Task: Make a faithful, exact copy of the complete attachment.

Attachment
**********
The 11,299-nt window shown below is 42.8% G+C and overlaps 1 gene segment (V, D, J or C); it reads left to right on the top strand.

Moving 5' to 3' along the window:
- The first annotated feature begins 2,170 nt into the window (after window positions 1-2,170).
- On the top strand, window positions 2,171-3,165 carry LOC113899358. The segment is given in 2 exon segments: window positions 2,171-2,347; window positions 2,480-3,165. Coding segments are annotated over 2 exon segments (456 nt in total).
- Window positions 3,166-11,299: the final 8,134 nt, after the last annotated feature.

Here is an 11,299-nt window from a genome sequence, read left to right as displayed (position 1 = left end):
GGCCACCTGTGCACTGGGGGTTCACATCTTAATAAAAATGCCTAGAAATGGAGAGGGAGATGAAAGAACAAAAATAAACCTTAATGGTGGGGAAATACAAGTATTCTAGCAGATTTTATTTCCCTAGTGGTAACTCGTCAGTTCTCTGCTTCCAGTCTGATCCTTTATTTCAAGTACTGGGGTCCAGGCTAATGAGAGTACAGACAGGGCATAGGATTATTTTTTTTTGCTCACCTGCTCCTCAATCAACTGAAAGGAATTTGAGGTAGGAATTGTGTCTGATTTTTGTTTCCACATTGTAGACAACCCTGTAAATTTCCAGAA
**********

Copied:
The 11,299-nt window shown below is 42.8% G+C and overlaps 1 gene segment (V, D, J or C); it reads left to right on the top strand.

Moving 5' to 3' along the window:
- The first annotated feature begins 2,170 nt into the window (after window positions 1-2,170).
- On the top strand, window positions 2,171-3,165 carry LOC113899358. The segment is given in 2 exon segments: window positions 2,171-2,347; window positions 2,480-3,165. Coding segments are annotated over 2 exon segments (456 nt in total).
- Window positions 3,166-11,299: the final 8,134 nt, after the last annotated feature.

Here is an 11,299-nt window from a genome sequence, read left to right as displayed (position 1 = left end):
GGCCACCTGTGCACTGGGGGTTCACATCTTAATAAAAATGCCTAGAAATGGAGAGGGAGATGAAAGAACAAAAATAAACCTTAATGGTGGGGAAATACAAGTATTCTAGCAGATTTTATTTCCCTAGTGGTAACTCGTCAGTTCTCTGCTTCCAGTCTGATCCTTTATTTCAAGTACTGGGGTCCAGGCTAATGAGAGTACAGACAGGGCATAGGATTATTTTTTTTTGCTCACCTGCTCCTCAATCAACTGAAAGGAATTTGAGGTAGGAATTGTGTCTGATTTTTGTTTCCACATTGTAGACAACCCTGTAAATTTCCAGAA